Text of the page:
Press "Enter" to skip to content

Colorado: An Aerial Geography of the Highest State

Review by Ed Quillen

Geography – March 2003 – Colorado Central Magazine

Colorado: An Aerial Geography of the Highest State
by Tom Huber and Jim Wark
Published in 2002 by Western Reflections
ISBN 1-890437-59-X

YEARS AGO IT STRUCK ME that coffee-table books of Colorado pictures were like Playboy magazine. Real women had moles and stretch marks, but Playmates didn’t; real Colorado mountains had roads and mine dumps and power lines, but not the mountains found in coffee-table books.

This book, even though it is of coffee-table dimensions, is a fortunate exception to that tendency. Even if the photos are gorgeously rendered, it’s a book about the real Colorado that we work and live in, rather than some idealized pristine Colorado found only in John Fielder calendars.

There is one Playboy resemblance, though. Even if the writing herein is pretty good, people will really get this book for the pictures — as well they should. Not only is there excellent color reproduction, but these photos show us our state from a perspective that few of us get to see. They’re all taken from a small airplane, generally at an oblique angle and from altitudes that range from 500 to 3,000 feet above the surface.

The resulting photos give us a bigger picture than what we can get from the ground, but a more intimate picture than the usual aerial shot, and the angles and shadows provide definition — photographer Jim Wark has a good eye.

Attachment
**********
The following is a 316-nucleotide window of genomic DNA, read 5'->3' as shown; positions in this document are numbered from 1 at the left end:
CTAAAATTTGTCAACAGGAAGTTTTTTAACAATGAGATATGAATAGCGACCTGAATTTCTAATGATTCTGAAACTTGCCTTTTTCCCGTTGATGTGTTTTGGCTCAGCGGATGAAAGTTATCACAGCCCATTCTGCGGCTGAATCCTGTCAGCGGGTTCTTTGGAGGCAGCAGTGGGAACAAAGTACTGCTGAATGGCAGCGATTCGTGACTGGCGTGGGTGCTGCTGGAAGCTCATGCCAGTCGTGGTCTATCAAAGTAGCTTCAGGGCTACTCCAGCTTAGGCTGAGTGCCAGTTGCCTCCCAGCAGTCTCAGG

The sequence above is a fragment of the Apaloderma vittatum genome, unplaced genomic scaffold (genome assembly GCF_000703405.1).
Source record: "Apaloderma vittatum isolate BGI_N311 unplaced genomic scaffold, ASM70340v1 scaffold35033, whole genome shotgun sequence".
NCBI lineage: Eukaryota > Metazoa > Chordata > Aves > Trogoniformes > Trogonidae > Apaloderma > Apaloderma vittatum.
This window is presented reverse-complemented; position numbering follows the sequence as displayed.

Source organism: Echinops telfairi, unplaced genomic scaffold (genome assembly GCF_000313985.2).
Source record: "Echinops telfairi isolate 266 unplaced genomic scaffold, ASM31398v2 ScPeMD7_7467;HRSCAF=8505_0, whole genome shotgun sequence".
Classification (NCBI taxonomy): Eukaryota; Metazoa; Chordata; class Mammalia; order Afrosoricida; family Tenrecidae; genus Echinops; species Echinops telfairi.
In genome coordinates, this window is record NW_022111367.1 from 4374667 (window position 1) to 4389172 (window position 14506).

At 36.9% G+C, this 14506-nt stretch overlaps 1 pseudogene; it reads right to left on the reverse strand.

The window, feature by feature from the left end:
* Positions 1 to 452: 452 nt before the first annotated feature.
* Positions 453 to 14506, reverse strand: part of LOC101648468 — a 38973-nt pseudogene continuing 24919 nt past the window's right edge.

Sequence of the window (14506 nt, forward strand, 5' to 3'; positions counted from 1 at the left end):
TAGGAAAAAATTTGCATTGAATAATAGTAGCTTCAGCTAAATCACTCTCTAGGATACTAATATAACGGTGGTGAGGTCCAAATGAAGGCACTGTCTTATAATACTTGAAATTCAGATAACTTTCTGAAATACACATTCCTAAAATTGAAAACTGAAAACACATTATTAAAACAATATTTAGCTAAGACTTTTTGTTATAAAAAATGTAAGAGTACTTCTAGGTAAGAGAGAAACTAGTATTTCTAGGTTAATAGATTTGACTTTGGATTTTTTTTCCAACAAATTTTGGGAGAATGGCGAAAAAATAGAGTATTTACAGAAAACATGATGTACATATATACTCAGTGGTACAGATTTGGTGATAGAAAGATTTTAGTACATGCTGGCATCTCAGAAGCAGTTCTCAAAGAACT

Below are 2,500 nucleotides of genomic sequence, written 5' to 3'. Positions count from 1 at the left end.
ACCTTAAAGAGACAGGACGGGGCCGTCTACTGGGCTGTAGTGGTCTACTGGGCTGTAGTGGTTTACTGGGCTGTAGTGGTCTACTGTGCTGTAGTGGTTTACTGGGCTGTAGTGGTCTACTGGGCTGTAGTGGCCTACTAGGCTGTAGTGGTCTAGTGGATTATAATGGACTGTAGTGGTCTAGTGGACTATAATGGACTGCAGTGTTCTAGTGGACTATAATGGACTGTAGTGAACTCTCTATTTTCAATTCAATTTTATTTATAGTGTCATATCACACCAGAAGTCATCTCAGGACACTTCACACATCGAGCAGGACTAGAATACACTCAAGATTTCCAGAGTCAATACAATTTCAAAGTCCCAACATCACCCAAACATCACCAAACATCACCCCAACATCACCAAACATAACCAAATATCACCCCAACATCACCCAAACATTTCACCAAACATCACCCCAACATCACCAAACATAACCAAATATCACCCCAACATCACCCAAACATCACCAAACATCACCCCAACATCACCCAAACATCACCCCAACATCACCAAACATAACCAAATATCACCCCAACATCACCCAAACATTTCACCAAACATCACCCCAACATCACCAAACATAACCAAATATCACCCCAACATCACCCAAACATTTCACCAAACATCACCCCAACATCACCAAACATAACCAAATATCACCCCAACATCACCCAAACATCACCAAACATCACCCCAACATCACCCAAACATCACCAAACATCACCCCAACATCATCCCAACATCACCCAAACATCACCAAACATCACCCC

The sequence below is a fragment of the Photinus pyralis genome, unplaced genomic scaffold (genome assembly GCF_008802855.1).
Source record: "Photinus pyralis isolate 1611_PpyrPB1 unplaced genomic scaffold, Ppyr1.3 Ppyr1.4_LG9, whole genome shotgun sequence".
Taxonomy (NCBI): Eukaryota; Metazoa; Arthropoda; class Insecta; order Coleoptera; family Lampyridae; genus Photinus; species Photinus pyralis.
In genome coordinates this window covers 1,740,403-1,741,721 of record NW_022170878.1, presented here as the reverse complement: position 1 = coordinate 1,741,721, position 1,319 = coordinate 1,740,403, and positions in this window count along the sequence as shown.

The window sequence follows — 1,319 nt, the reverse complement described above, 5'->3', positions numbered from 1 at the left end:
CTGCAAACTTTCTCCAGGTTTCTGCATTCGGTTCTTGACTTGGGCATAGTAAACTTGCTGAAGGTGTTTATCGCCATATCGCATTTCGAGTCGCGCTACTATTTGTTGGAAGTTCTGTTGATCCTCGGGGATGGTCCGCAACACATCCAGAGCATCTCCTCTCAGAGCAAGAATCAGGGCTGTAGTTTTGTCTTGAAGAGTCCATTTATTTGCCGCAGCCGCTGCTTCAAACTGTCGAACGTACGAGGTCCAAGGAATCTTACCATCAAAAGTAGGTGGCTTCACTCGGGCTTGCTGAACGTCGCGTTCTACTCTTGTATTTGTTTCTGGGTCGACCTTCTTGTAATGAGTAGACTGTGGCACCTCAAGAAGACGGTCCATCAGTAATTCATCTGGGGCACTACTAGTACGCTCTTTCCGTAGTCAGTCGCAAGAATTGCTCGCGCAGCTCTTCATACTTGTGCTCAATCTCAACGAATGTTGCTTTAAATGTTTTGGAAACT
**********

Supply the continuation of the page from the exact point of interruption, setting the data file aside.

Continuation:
Many Colorado books focus only on the mountains, but this gives us views from the plains and plateaus, too. It divides Colorado into life-zones — plains, foothills, montane, subalpine, alpine, upper sonoran — and gives us many aerial views of each, along with some text about the natural and human history of the zone.

IN NEITHER TEXT NOR PHOTOS does this book ignore the human element. We see gorgeous mountain wilderness — and we also see mines and ski resorts. We see untrammeled short-grass prairie, and the circles of center-pivot irrigation.

And along the way, I learned things. For instance, there’s a photo of Mount Princeton, taken from the familiar east side, with an informative explanation. The valley on the south side of the summit is V-shaped because it was formed by running water. The valley on the north side, where there’s less sunshine, is U-shaped because it once allowed a glacier to form.

After I saw it in the book’s picture, I looked for those valleys the next time I drove past the peak — and they were quite obvious, even though I’d never noticed them before.

There are many other informative views of our part of the world — South Park hogbacks, the Climax Mine, the Sangre spine, Twin Lakes, Great Sand Dunes, to name a few, and the writing is generally solid.

It’s hard for me to restrain my enthusiasm for this book. Aerial Geography is attractive, informative, and interesting. It introduces some new places, and gives us a new vantage for our familiar places.

— Ed Quillen